Michael Thornton, Tudor Apologist (and idiot)

An article in today’s Daily Mail has sparked outrage on the net and quite rightly, because the man who wrote it is either still working for Henry Tudor or he knows no more history than William Shakespeare did. I’m going to take the points in the article one by one:

  • ‘The grotesque televised travesty’ was actually a beautiful and suitably solemn occasion in which the people of Leicester and others literally from around the world, came together to pay homage to a king.
  • Richard, says Thornton was ‘without question one of the most evil, detestable tyrants ever to walk this earth.’ This is such nonsense that words here almost fail me and I cannot find enough space to compile a list of people more evil than Richard.
  • The ‘shameful and outrageous cost of more than £2.5 million’ which Thornton says could have ‘fed and housed a multitude of homeless’ was actually raised privately.
  • I don’t know who the spectator was whom Thornton found who regarded the whole thing as ‘an undignified, money-grabbing pantomime’ and one wonders why he was there at all. Attendance was not compulsory!
  • Thornton’s take on the Battle of Bosworth would make my Year Seven students howl with laughter – that leading a charge against a much larger enemy was somehow the work of ‘a murderous pragmatist’. That must have been the motive for every deed of heroism by a British army since its formation in 1685.
  • No, Cardinal Vincent Nichols has not, as Thornton would have it, ‘temporarily misplaced his marbles’. His eulogy was balanced and fair. Almost everything that Henry VII did during his government was pinched directly from Richard III.
  • The execution of Lord Hastings was, by our standards, summary and unjust but not, by the standards of the time and if we try to apply our norms to those of Richard, it simply won’t work. Why, for example, didn’t the king open bridges and go skiing at Klosters? Thornton has not only misunderstood the 15th century, he has no idea what went on.
  • Rivers, Grey and Vaughan were all executed because they, along with the rest of the Woodville family, were conspiring to remove the Princes from Richard’s care, even though Richard had been appointed their protector by the boys’ father, his brother Edward.
  • Because we now know that Shakespeare’s description of Richard has some basis in fact because of his scoliosis, Thornton assumes that Shakespeare is right about everything else as well. Shakespeare got his ‘facts’ from fiction writers like Ralph Holinshed. Gullible politicians like Thomas More and enemies of Richard like Cardinal Morton.
  • Richard did not have Henry VI murdered – his brother Edward did.
  • Richard did not brutally murder Edward Prince of Wales, he was killed in the rout after the Battle of Tewkesbury.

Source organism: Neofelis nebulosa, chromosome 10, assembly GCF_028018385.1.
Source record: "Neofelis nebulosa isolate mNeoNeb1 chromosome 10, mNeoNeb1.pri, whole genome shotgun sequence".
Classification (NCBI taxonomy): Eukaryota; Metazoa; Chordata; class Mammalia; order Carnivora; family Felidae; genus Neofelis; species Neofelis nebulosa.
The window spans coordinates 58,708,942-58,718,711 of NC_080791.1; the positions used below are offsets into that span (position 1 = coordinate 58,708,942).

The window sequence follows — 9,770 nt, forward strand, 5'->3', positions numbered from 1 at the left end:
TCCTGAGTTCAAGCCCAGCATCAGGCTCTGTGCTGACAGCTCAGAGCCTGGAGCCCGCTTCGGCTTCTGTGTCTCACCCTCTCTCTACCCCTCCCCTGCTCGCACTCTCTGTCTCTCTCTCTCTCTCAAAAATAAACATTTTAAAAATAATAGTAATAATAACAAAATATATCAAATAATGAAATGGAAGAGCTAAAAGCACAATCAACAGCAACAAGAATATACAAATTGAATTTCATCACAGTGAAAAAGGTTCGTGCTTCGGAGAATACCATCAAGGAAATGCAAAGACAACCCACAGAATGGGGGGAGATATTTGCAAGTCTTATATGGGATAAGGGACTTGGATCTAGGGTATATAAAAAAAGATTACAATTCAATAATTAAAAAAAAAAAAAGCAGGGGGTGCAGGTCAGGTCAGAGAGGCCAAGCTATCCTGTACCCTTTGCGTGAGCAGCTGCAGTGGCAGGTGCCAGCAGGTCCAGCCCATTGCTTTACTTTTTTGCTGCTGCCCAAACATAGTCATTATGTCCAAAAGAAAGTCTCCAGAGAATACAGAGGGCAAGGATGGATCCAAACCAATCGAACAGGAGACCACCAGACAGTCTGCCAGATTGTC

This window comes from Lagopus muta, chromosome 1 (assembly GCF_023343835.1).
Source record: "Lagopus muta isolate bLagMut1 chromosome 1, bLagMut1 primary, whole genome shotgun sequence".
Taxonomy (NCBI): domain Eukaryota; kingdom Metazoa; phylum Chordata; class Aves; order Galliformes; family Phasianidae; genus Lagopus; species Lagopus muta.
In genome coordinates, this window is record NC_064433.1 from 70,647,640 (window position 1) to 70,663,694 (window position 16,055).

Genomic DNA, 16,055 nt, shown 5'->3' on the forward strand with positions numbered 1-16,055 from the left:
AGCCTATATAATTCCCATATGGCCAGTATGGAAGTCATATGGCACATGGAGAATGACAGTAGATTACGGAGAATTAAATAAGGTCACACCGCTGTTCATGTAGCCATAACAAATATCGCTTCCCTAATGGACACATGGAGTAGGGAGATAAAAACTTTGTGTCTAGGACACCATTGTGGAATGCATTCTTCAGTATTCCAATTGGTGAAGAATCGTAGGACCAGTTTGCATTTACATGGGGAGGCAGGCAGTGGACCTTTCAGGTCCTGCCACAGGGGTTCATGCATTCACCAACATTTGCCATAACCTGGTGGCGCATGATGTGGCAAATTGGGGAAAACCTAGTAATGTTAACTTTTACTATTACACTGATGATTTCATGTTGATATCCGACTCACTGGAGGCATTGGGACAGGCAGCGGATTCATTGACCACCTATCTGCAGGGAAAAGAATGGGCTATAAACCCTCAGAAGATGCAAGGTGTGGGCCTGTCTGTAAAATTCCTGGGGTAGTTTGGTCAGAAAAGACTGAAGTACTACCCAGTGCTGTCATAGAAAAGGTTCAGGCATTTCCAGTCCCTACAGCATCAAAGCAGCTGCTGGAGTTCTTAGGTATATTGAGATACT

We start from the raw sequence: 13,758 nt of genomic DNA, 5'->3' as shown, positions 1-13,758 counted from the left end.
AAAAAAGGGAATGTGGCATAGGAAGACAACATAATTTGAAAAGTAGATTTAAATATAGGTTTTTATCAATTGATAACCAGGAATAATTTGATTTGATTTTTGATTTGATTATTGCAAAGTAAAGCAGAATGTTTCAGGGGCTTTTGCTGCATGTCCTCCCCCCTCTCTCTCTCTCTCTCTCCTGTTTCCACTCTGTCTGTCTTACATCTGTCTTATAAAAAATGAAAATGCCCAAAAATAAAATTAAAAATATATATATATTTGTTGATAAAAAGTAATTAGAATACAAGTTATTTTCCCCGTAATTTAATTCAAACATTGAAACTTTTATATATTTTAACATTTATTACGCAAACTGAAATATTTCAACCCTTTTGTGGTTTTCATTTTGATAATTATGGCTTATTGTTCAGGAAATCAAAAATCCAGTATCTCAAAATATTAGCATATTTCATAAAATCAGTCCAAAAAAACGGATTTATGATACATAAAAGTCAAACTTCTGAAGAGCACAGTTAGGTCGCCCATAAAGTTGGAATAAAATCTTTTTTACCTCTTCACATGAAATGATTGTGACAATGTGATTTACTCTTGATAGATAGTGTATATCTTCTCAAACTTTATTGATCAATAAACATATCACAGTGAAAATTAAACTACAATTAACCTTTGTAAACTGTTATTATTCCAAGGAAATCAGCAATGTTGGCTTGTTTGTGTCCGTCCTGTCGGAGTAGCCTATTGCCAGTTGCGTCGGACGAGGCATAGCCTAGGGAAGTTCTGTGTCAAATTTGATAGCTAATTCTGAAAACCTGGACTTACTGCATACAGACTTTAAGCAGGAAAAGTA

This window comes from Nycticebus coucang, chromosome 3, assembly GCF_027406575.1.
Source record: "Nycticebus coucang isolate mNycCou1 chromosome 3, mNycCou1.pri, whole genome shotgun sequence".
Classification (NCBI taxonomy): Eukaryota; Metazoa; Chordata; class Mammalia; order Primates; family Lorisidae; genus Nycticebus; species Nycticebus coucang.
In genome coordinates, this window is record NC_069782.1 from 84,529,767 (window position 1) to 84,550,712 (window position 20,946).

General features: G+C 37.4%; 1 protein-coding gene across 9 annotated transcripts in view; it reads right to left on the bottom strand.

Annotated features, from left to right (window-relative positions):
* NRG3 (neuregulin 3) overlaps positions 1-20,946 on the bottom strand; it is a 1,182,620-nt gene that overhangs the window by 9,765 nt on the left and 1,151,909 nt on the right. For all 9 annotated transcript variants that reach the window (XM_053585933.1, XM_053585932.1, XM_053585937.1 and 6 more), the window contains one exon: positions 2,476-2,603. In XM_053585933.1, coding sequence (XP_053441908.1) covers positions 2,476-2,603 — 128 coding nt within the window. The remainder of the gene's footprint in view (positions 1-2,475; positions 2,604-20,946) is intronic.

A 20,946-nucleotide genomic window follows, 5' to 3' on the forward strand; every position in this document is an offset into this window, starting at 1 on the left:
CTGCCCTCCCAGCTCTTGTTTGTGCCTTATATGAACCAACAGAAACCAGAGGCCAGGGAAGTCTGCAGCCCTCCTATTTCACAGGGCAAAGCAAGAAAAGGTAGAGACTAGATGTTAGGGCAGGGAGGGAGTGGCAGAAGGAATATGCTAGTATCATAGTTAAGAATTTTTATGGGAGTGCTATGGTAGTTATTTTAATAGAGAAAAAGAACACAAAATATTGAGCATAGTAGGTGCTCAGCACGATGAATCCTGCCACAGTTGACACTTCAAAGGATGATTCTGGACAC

• There is no hard evidence to suggest that Richard murdered the Princes in the Tower. He emerges as the most likely candidate, but by no means the only one – think Henry VII, the Duke of Buckingham etc.
  • Thornton should also look up a definition of what a serial killer is, because by no sense of that definition can Richard be accused.
  • Thornton says Richard ‘slaughtered 27 of his subjects’ (a figure even larger than Shakespeare claimed) and equates this with Adolf Hitler (responsible for the murder of millions) and Vladimir Putin, who, rather like Richard, has been accused of murder but never tried in a court of law.

‘If we can turn a child killer into a national hero for children to cheer and admire, then just about anything seems possible.’ – even that the Daily Mail should give Michael Thornton a job.


Historical fiction? Fiction, certainly – not so sure about the history though …

Catholic bishops have branded Wolf Hall inaccurate and anti-Catholic. Quite right. So far, half the viewers think the series is marvellous and half of them can’t follow the plot or see in the dark (which is more or less the same thing) and a million such viewers have gone off to make a cup of tea and never came back.

The fault, dear Brutus, lies not with the TV adaptation but with the book itself. Hilary Mantel (not an historian, alas) wrote it (incomprehensibly) in the present tense, which meant that, far from being unable to put it down, I could barely pick it up. Some time ago I asked a class of Year 9 students to write up the situation in Germany in the 1920s from the point of view of Adolf Hitler. One girl said she couldn’t because she couldn’t get inside the head of such a misfit with so much blood on his hands. I sympathised. Historians, I told her, are supposed to be unbiased, even-handed, fair. But some individuals stand out as being, to use a technical term much bandied about where scholars gather, utter shits. Thomas Cromwell, Dame Mantel’s (how did that happen?) hero is one such.

If you doubt this, take in Leo McKern’s brilliant portrayal of him in A Man For All Seasons. More historically, have a look at Hans Holbein’s portrait of Cromwell in the National Portrait Gallery – the thick neck, the piggy, shifty eyes; it’s all there; psychopathy writ large. He is an anti-hero and literature is full of them. The problem comes when fiction passes as fact. What’s the betting that desperate History teachers will soon be using the DVD of Wolf Hall as a classroom aid? It then, to undiscerning kids, becomes fact. It’s not going to happen in my classroom!